What to Expect from OSHA in a Biden Administration

Seyfarth Synopsis: As the prospects of a likely Biden administration develop a key question becomes what should employers expect from OSHA under Biden? A COVID-19 Emergency Temporary Standard, aggressive enforcement, and a shift in priorities.

We predict OSHA’s priorities in a Biden administration based on campaign talking points, the Democratic House’s actions in the past two years, and experience from the Obama administration.

COVID-19 Emergency Temporary Standard

Employers can expect OSHA under Biden to direct resources to issuing a COVID-19 Emergency Temporary Standard (ETS). Most OSHA jurisdictions do not have a specific COVID-19 standard. However, some states have promulgated COVID-19 specific standards. State-plan OSHA agencies in Virginia, Oregon, and Michigan have each adopted COVID-19 standards that are likely to provide a good indication of what requirements a federal OSHA ETS might include:

  • developing and implementing a preparedness and response plan;
  • social distancing;
  • screening;
  • practicing proper hygiene and other infection control measures;
  • assessing exposure risks;
  • masking;
  • notifying public health departments about positive employee tests;
  • recordkeeping; and
  • training.

States that have implemented a COVID-19 ETS have mandated that employers provide training, signage, and other types of employee communications in languages common to employee populations, and OSHA could follow suit. Biden appointed a COVID advisory commission on November 9, and a Biden administration OSHA will likely hit the ground running on January 20, 2021 working toward an ETS.

Aggressive Use of Citations and Enforcement

We expect OSHA to push for more egregious cases (i.e., instance-by-instance willful citations resulting in $500,000 or more in penalties), with support from DOL’s Solicitor’s Office in coordinating and pursuing these matters. Even with an enhanced focus on allegedly egregious, high-dollar cases, we anticipate a Biden administration to expand the term “bad actor.”  OSHA might be better served following data to pursue the most problematic employers, but the agency can sometimes lose focus in labeling all employers “bad.” Aligned with this more aggressive enforcement approach, we expect to see:

  • more inspections, more citations, more willful and repeat citations;
  • increased use of the multi-employer citation doctrine;
  • skepticism about employer safety incentive programs; and
  • reduced use of cooperative programs and partnerships with employers (like OSHA’s Voluntary Protection Programs).

We anticipate expanded efforts to encourage whistleblowers to report perceived violations through a streamlined process, supplemented with increased resources. OSHA enforces more than 20 federal whistleblower laws, so its reach in this area goes beyond just the OSH Act.

A Biden administration may also look to wrest federal control from the states that have been active in areas where federal OSHA either has not shown interest or has not gained traction. We expect that OSHA will continue to turn to the General Duty Clause as its enforcement catchall while these more specific standards wind their way through the rulemaking process. We expect aggressive enforcement in the areas of heat illness and infectious disease, for instance.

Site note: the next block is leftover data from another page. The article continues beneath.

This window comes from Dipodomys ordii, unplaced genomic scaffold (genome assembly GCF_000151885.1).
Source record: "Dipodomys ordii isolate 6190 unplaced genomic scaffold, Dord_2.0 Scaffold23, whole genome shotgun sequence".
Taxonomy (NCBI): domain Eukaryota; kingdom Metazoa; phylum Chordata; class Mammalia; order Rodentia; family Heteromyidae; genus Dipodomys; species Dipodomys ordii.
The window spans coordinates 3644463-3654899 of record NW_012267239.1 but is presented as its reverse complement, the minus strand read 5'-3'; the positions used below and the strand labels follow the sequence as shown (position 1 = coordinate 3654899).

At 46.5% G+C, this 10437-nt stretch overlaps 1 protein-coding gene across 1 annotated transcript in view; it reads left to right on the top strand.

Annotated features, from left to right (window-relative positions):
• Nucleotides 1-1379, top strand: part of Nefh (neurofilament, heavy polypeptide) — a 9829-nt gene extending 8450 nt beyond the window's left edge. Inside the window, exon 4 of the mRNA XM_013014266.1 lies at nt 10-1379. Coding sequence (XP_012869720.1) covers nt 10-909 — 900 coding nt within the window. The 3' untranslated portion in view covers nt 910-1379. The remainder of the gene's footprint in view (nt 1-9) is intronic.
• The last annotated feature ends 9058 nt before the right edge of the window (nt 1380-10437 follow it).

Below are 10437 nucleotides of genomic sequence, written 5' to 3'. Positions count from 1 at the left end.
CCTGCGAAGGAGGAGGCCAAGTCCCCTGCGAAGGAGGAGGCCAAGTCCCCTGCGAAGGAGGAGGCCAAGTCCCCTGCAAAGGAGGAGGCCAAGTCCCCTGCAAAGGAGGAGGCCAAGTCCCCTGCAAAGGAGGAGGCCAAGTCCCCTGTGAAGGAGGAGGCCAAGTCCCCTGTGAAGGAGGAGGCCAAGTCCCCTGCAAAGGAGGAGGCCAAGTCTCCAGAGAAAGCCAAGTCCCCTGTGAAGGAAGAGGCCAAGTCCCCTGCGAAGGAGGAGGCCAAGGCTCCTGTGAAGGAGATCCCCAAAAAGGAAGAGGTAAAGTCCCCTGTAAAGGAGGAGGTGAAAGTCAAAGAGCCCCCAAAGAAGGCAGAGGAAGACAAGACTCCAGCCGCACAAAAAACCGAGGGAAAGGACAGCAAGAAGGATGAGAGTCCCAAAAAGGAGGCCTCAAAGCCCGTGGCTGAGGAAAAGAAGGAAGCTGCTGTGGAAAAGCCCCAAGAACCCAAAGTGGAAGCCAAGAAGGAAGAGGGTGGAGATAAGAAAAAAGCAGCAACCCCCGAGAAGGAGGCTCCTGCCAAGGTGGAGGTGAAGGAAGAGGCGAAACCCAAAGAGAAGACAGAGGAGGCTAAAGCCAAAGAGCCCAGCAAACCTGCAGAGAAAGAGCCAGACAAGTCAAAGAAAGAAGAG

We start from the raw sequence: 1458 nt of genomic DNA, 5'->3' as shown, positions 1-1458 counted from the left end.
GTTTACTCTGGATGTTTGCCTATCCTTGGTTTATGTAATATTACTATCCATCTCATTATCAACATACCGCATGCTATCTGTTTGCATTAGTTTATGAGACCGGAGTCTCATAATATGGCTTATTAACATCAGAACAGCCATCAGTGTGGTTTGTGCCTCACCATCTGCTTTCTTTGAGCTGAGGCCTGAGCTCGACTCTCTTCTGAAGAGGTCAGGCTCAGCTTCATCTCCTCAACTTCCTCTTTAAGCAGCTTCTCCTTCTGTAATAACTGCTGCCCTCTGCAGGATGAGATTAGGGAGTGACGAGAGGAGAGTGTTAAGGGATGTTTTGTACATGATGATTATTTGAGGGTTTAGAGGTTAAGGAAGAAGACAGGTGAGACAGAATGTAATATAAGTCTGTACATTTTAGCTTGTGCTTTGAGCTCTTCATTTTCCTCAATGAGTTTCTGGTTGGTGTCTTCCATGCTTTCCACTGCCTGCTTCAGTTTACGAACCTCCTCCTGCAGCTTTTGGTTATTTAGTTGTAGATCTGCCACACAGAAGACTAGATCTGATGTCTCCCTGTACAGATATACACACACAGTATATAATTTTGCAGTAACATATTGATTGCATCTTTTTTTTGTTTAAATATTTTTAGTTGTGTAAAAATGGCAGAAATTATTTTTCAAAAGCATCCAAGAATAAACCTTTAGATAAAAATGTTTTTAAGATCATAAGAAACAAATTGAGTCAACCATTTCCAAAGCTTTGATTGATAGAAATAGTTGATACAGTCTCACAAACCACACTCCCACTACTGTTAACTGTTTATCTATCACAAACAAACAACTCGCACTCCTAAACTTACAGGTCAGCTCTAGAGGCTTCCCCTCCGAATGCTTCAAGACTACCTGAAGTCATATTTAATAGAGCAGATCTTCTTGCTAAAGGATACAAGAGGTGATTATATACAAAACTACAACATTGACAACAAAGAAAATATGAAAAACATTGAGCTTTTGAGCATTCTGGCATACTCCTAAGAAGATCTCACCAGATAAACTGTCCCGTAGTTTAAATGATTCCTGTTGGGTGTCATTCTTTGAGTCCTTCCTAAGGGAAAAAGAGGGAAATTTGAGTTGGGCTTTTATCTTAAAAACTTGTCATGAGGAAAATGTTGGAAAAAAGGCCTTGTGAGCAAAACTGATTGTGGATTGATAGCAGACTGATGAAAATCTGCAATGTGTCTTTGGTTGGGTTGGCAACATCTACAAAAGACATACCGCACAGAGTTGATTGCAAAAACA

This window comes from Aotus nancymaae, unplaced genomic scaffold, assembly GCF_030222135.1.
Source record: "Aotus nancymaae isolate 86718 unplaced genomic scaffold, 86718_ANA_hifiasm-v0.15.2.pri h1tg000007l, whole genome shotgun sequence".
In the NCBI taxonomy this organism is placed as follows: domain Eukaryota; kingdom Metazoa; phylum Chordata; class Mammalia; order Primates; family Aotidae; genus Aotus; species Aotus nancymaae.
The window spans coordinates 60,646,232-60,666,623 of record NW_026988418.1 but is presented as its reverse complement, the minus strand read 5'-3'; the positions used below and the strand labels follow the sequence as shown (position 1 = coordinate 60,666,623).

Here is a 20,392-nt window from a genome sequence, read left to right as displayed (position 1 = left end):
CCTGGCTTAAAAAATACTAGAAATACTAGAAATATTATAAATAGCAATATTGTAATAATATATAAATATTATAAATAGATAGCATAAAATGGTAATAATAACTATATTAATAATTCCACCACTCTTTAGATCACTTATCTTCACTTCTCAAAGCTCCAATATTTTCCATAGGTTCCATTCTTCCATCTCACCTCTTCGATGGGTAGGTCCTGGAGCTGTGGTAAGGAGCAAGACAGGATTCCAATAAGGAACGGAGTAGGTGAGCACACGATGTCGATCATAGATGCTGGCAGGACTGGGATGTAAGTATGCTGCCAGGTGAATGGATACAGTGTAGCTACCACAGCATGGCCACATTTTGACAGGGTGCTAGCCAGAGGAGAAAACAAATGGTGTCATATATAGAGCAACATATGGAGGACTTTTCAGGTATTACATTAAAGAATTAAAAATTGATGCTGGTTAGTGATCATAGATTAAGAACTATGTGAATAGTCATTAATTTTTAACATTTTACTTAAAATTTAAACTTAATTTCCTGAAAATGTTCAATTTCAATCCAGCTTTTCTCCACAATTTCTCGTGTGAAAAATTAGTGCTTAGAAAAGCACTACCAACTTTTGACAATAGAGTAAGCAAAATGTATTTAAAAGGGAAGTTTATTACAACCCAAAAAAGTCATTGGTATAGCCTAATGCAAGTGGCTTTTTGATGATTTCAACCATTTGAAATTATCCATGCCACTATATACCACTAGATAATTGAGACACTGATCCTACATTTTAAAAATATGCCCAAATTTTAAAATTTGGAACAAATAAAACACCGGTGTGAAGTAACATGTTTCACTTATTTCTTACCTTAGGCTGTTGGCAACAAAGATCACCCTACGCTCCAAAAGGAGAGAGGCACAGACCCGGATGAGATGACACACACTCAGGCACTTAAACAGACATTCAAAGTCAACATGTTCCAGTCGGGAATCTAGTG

Recordkeeping and Public Shaming

More stringent recordkeeping requirements and increased use of employer records in enforcement are likely under a Biden OSHA. “Publicity as deterrence” is something Dr. Michaels, the head of OSHA under Obama, talked about often, and the Trump administration’s efforts to limit publication of violations will likely disappear. Biden’s OSHA may reverse course, publicizing citations to shame employers into compliance. Beyond recordkeeping and an ETS, implementation of workplace violence and heat illness standards could be among the Biden administration’s initial regulatory priorities.

Filling Leadership Roles

President Trump governed for his entire administration without a political head of OSHA (Assistant Secretary of Labor), as the Senate never voted on the nomination. Assuming President Biden is able to get an Assistant Secretary nominee confirmed by the Senate, the mere appointment of politically confirmed leadership in OSHA’s Assistant Secretary role will differ from the Trump administration. OSHA’s current Principal Deputy, Loren Sweatt, has been at the controls for years, but given her acting role, she has been circumscribed in implementing her agency vision. OSHA’s Director of Enforcement role has also been filled on an acting basis for an extended period. Finding permanent personnel to execute these roles will likely provide more political heft behind OSHA’s policy-making decisions. Appointing someone aligned with former Assistant Secretary Dr. David Michaels – like Dr. Michaels’ former deputy Jordan Barab – could drastically change OSHA’s enforcement approach. Unions will certainly have more and bigger seats at the table in a Biden OSHA, and with them Union priorities may be increasingly incorporated into OSHA policy.

Budget Dependent?

It is yet to be seen whether OSHA’s budget will be increased. However, it is clear that many significant policy and enforcement decisions will be affected by the budget allotted to OSHA.

DISCLAIMER: Because of the generality of this update, the information provided herein may not be applicable in all situations and should not be acted upon without specific legal advice based on particular situations.

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